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A scleroderma-like cutaneous syndrome associated with a marked Th2-type immune response occurring after a prosthetic joint impla

Posted Mar 20 2011 9:23am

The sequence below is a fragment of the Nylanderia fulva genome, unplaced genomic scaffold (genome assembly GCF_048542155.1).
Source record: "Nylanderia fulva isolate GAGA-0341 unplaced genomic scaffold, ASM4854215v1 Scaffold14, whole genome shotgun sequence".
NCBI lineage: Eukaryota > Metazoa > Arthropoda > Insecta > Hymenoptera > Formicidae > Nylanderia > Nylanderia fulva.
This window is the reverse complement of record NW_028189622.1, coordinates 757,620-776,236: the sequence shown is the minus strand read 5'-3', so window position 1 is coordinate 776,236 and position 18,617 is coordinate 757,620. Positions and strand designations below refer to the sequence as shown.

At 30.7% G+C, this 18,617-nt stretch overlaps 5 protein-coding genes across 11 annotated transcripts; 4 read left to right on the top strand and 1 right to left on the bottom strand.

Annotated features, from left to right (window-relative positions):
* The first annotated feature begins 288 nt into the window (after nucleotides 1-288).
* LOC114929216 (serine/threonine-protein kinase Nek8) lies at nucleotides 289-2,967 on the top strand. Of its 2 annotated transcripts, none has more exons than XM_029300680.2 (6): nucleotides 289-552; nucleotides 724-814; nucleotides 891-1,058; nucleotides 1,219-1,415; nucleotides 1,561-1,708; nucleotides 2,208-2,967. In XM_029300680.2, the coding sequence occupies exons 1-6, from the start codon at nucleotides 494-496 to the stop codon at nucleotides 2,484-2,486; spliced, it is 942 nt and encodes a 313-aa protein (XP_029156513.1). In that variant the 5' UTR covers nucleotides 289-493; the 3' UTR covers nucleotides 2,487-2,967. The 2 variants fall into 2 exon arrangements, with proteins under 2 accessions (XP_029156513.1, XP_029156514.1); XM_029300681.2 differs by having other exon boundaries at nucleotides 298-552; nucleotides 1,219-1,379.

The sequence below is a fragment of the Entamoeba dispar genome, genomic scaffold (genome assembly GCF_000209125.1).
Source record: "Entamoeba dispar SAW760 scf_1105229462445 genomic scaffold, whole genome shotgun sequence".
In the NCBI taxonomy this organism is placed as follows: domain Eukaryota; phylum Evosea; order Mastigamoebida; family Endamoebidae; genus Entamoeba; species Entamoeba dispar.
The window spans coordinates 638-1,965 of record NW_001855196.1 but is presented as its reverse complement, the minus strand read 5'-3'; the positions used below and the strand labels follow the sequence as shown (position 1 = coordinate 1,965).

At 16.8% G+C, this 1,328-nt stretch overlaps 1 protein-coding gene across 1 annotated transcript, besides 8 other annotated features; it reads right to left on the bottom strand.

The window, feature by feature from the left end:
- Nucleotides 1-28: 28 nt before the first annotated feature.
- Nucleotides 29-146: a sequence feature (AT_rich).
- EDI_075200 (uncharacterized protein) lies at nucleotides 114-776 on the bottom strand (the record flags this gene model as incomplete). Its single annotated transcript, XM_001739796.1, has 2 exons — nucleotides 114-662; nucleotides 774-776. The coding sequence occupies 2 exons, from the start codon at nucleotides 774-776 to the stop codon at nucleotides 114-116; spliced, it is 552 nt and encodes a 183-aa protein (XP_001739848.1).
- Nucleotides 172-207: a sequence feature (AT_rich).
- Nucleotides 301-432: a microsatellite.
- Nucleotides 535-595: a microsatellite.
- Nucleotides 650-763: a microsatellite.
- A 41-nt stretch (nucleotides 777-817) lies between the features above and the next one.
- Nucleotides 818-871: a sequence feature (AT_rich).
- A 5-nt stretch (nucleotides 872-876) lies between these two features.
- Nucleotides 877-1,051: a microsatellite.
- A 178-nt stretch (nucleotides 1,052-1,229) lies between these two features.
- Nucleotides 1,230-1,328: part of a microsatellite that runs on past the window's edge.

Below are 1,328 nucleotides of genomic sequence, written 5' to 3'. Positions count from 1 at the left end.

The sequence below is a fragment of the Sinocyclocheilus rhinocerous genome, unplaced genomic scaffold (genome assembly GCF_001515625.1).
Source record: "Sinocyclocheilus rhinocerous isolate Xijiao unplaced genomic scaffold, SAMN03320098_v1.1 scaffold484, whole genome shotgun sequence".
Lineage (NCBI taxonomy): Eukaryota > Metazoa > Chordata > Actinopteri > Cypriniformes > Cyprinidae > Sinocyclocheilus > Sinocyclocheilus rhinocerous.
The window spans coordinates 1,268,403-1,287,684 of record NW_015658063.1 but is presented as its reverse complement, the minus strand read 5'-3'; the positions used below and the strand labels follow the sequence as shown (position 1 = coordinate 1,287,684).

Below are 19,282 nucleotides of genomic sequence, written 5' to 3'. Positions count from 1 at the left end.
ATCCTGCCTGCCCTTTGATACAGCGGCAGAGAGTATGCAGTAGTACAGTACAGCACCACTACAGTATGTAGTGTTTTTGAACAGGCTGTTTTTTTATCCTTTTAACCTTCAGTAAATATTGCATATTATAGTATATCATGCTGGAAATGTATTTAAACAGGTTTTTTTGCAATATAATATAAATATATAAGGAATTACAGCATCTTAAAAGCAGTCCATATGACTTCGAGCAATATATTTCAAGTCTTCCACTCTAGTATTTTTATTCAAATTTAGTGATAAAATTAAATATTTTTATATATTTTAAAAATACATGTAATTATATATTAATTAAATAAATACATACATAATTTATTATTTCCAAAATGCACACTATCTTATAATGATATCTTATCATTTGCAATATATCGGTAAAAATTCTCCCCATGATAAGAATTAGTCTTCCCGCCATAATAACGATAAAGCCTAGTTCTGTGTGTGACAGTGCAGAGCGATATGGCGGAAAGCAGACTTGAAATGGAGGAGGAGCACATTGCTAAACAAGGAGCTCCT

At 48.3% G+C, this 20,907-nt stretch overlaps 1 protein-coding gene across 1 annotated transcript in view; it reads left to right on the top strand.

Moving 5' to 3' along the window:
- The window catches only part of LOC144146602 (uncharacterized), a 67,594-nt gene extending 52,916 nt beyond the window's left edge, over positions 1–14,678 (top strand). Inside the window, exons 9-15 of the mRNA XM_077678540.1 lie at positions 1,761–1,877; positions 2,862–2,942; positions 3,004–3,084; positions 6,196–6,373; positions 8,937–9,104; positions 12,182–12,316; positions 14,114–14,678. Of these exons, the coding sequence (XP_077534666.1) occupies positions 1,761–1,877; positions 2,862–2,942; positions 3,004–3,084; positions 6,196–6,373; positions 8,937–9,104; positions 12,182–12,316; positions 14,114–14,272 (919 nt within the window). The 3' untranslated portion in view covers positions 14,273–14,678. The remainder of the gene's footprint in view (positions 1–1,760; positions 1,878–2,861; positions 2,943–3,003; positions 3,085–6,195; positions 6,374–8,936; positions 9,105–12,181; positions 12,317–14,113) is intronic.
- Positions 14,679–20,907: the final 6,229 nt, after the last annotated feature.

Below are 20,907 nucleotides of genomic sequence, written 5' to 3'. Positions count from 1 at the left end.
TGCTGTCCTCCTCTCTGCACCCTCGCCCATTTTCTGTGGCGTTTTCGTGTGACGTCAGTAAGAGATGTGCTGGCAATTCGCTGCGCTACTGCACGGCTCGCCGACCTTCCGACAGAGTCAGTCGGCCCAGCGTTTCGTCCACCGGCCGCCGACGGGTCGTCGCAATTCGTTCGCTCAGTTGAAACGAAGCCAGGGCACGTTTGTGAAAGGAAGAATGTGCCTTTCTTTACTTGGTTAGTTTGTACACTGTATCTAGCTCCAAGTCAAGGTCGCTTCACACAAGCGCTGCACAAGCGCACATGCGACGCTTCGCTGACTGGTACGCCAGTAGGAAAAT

A scleroderma-like cutaneous syndrome, occurring after implantation of a prosthetic knee joint in an elderly woman, is reported. This case did not seem to typically fit into any of the known scleroderma-like disorders of the skin described to date. The patient was shown to be sensitized to metals contained in the prosthesis and to mount a Th2-type immune response concomitantly with development of skin fibrosis. In particular, eosinophilia, markedly elevated serum IgE levels, in vitro spontaneous production of interleukin (IL)-4 by T lymphocytes, and elevated serum levels of Th2 cytokines (namely, IL-4, IL-5, and IL-13) were observed during the acute phase of illness. Since eosinophils and such Th2 cytokines as IL-13 also have recognized fibrogenic properties, it is speculated that the pathogenesis of skin fibrosis in this case could have been the direct and/or indirect consequence of the coexisting Th2-type immune response.

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